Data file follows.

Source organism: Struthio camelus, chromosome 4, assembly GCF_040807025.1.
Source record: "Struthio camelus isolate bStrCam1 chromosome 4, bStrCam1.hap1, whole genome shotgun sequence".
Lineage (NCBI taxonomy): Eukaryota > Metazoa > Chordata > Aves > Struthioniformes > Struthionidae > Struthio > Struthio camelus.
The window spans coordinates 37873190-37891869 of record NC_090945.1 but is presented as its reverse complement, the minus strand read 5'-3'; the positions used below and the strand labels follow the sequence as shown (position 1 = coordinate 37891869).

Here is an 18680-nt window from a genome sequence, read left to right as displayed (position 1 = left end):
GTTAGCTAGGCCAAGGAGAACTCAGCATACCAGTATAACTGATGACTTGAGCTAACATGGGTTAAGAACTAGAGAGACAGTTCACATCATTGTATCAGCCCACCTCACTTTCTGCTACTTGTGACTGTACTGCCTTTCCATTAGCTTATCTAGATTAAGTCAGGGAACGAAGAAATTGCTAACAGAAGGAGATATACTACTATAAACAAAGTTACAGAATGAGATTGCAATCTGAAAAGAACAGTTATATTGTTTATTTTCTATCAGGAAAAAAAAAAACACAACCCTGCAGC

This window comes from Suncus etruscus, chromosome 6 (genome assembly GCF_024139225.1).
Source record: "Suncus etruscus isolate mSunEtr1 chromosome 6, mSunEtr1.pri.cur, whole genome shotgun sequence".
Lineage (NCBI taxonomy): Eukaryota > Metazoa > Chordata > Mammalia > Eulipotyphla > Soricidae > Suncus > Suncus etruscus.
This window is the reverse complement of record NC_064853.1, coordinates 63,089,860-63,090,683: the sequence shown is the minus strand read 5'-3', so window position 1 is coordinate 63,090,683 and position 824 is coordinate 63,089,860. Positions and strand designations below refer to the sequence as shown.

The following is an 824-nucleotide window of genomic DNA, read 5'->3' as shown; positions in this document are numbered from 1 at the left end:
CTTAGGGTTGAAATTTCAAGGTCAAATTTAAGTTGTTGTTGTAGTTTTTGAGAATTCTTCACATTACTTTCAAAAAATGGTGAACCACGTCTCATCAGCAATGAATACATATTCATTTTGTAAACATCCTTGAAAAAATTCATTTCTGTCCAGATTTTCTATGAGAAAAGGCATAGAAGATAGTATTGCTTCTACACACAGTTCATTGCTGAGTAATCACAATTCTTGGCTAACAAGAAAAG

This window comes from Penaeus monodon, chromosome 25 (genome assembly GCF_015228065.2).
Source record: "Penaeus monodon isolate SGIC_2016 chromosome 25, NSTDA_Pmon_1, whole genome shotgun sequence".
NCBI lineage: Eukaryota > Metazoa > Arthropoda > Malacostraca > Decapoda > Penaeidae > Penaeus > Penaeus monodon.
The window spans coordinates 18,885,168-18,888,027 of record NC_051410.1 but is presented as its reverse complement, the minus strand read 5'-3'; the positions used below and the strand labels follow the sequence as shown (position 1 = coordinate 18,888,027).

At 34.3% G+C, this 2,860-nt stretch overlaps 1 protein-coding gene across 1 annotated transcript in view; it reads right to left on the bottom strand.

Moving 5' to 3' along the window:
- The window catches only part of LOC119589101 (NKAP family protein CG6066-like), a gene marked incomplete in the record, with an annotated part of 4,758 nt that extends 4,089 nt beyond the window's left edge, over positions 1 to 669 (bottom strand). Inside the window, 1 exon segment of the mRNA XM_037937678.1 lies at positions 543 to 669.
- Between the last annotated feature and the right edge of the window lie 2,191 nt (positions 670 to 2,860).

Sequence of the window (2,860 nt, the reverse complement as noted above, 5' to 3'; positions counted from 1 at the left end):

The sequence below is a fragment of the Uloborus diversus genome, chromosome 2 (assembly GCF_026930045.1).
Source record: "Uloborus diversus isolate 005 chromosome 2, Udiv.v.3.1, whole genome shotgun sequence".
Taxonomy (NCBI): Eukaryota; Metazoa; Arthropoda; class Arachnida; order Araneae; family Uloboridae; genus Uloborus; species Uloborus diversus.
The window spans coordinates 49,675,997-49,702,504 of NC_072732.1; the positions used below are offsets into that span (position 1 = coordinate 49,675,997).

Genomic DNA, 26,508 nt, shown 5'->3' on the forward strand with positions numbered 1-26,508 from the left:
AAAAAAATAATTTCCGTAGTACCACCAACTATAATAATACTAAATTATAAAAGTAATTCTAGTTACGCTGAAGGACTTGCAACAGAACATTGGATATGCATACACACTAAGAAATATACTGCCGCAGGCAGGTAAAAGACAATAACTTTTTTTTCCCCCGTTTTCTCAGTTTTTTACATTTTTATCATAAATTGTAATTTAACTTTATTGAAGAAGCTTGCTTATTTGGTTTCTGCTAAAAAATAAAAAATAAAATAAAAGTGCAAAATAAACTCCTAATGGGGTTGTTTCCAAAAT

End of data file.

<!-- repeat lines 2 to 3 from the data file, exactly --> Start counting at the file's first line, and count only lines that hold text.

Source record: "Struthio camelus isolate bStrCam1 chromosome 4, bStrCam1.hap1, whole genome shotgun sequence".
Lineage (NCBI taxonomy): Eukaryota > Metazoa > Chordata > Aves > Struthioniformes > Struthionidae > Struthio > Struthio camelus.